Buy now, pay later

As people have been buying more and more things online, the landscape of consumer payments has evolved to squeeze every last dollar possible from consumers. Whether it is Venmo or PayPal charging a fee to transfer money into your bank account or the subscription model that retailers like Walmart have adopted, it can feel like you are always paying for more than you bargained for. Within the collection of digital companies lining their pockets through tacked-on fees are several prolific “buy now, pay later” services such as Klarna, Afterpay and Affirm. 

These companies typically offer consumers the choice of opting into a micro-loan during the checkout phase of an online purchase, suggesting that consumers split their purchases into several smaller payments over time. The most common offer that appears in the checkout phase is to split the purchase into four smaller payments, tricking your brain into thinking that you are only spending a quarter of what you really are. 

These services not only push people to spend beyond their financial means, but they have launched many consumers into nebulous amounts of debt that are difficult to keep track of. 

When a customer sees during checkout, or even on individual item listings, that they have the option to pay a smaller amount of money several times rather than a lump sum upfront, this checkout suggestion can make them feel that they are able to purchase more than they were intending to because the amount they are paying for today is less than they had planned on. This leads consumers to purchase more than they had planned, playing into the culture of dangerous overconsumption and accruing debt.

Due to the smaller amounts of these micro-loans, in comparison to something like a home or car loan, it can be easy to conceptualize that the future payments will be so small that they won’t make much of a difference in your future finances. 

If customers get into the habit of making multiple purchases through a micro-loan service on a monthly basis, they can quickly become tethered to monthly or biweekly debt payments. These services allow consumers to purchase more than they can immediately afford, giving them a stronger mood boost from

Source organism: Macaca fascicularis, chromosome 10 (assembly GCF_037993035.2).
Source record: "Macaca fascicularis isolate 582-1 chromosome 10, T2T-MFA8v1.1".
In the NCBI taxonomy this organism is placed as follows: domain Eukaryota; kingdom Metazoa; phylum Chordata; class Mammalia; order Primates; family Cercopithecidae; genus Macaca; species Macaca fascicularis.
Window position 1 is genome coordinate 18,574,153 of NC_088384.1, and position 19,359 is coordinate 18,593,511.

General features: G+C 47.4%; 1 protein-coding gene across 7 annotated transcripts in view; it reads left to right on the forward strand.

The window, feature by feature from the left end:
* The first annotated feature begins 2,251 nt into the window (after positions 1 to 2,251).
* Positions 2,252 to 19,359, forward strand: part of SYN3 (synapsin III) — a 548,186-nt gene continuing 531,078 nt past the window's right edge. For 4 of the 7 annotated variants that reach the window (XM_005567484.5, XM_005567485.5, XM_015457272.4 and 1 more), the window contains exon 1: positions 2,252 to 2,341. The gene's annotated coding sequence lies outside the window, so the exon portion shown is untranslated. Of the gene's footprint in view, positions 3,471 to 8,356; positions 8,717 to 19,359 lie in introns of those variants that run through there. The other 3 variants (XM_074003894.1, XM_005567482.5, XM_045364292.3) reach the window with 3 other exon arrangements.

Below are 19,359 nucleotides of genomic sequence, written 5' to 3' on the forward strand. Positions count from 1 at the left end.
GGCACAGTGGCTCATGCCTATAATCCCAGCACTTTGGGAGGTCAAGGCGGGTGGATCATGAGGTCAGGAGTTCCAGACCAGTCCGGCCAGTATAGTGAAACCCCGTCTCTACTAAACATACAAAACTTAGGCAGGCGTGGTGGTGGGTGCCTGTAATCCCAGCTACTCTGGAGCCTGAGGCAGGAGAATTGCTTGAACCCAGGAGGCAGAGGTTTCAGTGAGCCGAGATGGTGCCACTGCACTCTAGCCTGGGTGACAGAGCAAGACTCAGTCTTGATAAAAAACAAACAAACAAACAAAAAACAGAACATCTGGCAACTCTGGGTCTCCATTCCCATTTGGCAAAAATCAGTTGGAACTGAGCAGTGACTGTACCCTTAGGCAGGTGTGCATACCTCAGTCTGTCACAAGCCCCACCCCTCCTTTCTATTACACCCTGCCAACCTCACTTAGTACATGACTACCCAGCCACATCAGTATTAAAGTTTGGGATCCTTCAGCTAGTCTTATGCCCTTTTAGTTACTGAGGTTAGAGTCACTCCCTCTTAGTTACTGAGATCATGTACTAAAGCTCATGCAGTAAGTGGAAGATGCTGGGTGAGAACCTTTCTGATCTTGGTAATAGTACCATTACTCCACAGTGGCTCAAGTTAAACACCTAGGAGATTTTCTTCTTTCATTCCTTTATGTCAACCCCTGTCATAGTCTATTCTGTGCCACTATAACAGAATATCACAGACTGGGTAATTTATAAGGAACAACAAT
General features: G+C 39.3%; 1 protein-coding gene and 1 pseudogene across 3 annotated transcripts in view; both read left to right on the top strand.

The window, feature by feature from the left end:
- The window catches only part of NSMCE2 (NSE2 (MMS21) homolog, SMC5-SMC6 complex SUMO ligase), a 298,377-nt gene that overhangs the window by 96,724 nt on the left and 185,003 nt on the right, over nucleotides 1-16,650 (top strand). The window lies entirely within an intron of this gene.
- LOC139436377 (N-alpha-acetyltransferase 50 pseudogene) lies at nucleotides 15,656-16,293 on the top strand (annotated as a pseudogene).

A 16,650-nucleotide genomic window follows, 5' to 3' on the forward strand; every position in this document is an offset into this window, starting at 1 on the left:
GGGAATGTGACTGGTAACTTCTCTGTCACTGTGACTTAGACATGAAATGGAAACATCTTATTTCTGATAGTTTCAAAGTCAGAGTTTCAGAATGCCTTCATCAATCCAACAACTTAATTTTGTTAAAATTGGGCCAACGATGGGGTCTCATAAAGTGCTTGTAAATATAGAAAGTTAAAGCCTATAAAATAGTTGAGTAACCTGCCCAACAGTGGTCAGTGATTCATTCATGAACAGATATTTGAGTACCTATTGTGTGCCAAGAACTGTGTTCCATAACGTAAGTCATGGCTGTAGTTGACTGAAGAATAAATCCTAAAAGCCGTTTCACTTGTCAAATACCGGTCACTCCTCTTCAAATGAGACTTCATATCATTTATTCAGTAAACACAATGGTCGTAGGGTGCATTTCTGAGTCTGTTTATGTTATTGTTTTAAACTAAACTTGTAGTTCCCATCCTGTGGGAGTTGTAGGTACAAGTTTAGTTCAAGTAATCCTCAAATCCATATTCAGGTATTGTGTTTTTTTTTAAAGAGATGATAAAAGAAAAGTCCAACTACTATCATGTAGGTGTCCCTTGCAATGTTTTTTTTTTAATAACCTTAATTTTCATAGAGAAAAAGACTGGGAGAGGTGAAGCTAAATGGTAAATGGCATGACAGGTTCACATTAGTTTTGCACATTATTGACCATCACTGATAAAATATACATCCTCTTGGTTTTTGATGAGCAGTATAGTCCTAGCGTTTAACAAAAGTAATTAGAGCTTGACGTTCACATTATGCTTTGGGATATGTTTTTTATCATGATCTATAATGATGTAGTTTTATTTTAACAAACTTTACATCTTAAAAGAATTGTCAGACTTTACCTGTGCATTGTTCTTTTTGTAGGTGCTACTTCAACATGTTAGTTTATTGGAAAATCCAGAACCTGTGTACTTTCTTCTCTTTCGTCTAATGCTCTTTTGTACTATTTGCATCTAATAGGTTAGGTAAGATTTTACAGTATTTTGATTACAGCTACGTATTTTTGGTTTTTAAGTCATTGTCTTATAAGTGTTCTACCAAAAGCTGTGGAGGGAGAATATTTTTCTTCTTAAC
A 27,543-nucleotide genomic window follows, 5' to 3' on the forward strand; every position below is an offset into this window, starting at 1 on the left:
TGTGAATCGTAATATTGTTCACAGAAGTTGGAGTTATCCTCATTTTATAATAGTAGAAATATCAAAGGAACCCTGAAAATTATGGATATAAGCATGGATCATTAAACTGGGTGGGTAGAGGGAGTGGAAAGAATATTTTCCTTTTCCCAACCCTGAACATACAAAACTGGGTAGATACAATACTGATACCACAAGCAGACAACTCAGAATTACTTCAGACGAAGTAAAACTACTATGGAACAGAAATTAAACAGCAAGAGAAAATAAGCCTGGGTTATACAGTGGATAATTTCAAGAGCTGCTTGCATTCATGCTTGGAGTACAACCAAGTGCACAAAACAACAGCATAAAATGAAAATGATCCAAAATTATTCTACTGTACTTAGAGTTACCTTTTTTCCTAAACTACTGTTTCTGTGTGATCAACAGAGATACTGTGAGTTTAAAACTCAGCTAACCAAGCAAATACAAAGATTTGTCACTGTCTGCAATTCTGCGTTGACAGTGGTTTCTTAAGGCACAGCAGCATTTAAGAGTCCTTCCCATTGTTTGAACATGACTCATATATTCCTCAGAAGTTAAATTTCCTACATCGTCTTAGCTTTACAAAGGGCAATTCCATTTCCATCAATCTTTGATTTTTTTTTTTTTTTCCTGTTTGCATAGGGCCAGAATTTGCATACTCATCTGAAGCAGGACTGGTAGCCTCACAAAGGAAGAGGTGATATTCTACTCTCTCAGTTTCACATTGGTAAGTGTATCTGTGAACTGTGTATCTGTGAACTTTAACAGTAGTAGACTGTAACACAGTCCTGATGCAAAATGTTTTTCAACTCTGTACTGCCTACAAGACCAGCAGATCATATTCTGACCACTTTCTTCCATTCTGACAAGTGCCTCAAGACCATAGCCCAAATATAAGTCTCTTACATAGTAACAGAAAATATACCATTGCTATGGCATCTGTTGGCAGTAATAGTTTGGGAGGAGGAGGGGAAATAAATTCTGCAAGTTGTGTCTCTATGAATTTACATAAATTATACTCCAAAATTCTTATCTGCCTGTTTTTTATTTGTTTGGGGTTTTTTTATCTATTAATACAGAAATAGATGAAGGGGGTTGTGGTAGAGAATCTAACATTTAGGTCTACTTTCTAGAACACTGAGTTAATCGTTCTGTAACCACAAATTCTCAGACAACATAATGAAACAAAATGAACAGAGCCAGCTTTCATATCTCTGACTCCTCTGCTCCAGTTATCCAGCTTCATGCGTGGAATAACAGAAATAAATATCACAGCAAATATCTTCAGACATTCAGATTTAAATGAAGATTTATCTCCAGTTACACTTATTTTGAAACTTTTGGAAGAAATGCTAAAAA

the purchases they are making.

As soon as a person subconsciously links that they feel happier when they make a purchase with one of these services, they will continue to do so more and more. 

This can quickly turn into a vicious spiral of saying “just one more” until they have made four months of purchases in the span of one month. 

While at first a four month long series of $45 payments to finance a clothes haul might feel insignificant, if someone took out five of these they would then be paying $225 a month for purchases they likely could not have responsibly afforded in the first place. 

These companies see record-high participation around the December holiday season, as consumers are purchasing decorations and gifts, and then see themselves in a financial hole that feels deeply inescapable. 

The impacts of utilizing “buy now, pay later” schemes to finance your shopping is now being seen by more conventional lenders, as consumers who utilize a service like Klarna or Afterpay end up being twice as likely as the average consumer to leave recurring debt, such as a car loan, unpaid. 

Many people would be quick to blame the woes of people in the depths of consumer debt on their own poor decision making skills; however, the companies preying on people who just want to afford something they want within the increasingly expensive economy of today are more to blame than any individual might be. 

Much like with student debt and credit card debt, consumers who have made financially inadvisable decisions by purchasing through these micro-loans are the victims of false promises of affordability made to them by companies participating in predatory behaviors. 

Beyond simply encouraging the overconsumption of material goods that contributes to our climate crisis, these “buy now, pay later” companies are participating in predatory practices that take advantage of ways that people mentally keep track of their finances in a way that puts more and more people
into consumer debt.